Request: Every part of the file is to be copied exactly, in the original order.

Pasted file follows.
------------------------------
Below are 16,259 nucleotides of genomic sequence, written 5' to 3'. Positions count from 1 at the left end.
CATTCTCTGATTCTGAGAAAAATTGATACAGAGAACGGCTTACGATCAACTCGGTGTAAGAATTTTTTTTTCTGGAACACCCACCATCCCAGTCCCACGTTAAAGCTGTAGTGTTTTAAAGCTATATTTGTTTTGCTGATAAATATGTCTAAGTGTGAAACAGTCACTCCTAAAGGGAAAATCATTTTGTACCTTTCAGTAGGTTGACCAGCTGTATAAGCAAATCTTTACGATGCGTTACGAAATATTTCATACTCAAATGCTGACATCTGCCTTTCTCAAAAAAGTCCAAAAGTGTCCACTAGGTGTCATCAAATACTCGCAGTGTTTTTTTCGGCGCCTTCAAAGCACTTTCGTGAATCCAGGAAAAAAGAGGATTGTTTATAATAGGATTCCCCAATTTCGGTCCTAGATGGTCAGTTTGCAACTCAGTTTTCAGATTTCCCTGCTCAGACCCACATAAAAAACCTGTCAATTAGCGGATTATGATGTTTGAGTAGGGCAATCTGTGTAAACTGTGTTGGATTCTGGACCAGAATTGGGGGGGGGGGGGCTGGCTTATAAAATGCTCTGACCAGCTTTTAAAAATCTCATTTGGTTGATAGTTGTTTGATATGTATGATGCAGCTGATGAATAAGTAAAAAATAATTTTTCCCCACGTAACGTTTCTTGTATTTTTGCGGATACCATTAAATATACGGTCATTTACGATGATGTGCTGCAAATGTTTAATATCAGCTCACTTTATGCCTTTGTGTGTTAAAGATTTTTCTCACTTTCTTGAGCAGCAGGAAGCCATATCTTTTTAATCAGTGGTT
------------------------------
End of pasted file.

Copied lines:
Below are 16,259 nucleotides of genomic sequence, written 5' to 3'. Positions count from 1 at the left end.
CATTCTCTGATTCTGAGAAAAATTGATACAGAGAACGGCTTACGATCAACTCGGTGTAAGAATTTTTTTTTCTGGAACACCCACCATCCCAGTCCCACGTTAAAGCTGTAGTGTTTTAAAGCTATATTTGTTTTGCTGATAAATATGTCTAAGTGTGAAACAGTCACTCCTAAAGGGAAAATCATTTTGTACCTTTCAGTAGGTTGACCAGCTGTATAAGCAAATCTTTACGATGCGTTACGAAATATTTCATACTCAAATGCTGACATCTGCCTTTCTCAAAAAAGTCCAAAAGTGTCCACTAGGTGTCATCAAATACTCGCAGTGTTTTTTTCGGCGCCTTCAAAGCACTTTCGTGAATCCAGGAAAAAAGAGGATTGTTTATAATAGGATTCCCCAATTTCGGTCCTAGATGGTCAGTTTGCAACTCAGTTTTCAGATTTCCCTGCTCAGACCCACATAAAAAACCTGTCAATTAGCGGATTATGATGTTTGAGTAGGGCAATCTGTGTAAACTGTGTTGGATTCTGGACCAGAATTGGGGGGGGGGGGGCTGGCTTATAAAATGCTCTGACCAGCTTTTAAAAATCTCATTTGGTTGATAGTTGTTTGATATGTATGATGCAGCTGATGAATAAGTAAAAAATAATTTTTCCCCACGTAACGTTTCTTGTATTTTTGCGGATACCATTAAATATACGGTCATTTACGATGATGTGCTGCAAATGTTTAATATCAGCTCACTTTATGCCTTTGTGTGTTAAAGATTTTTCTCACTTTCTTGAGCAGCAGGAAGCCATATCTTTTTAATCAGTGGTT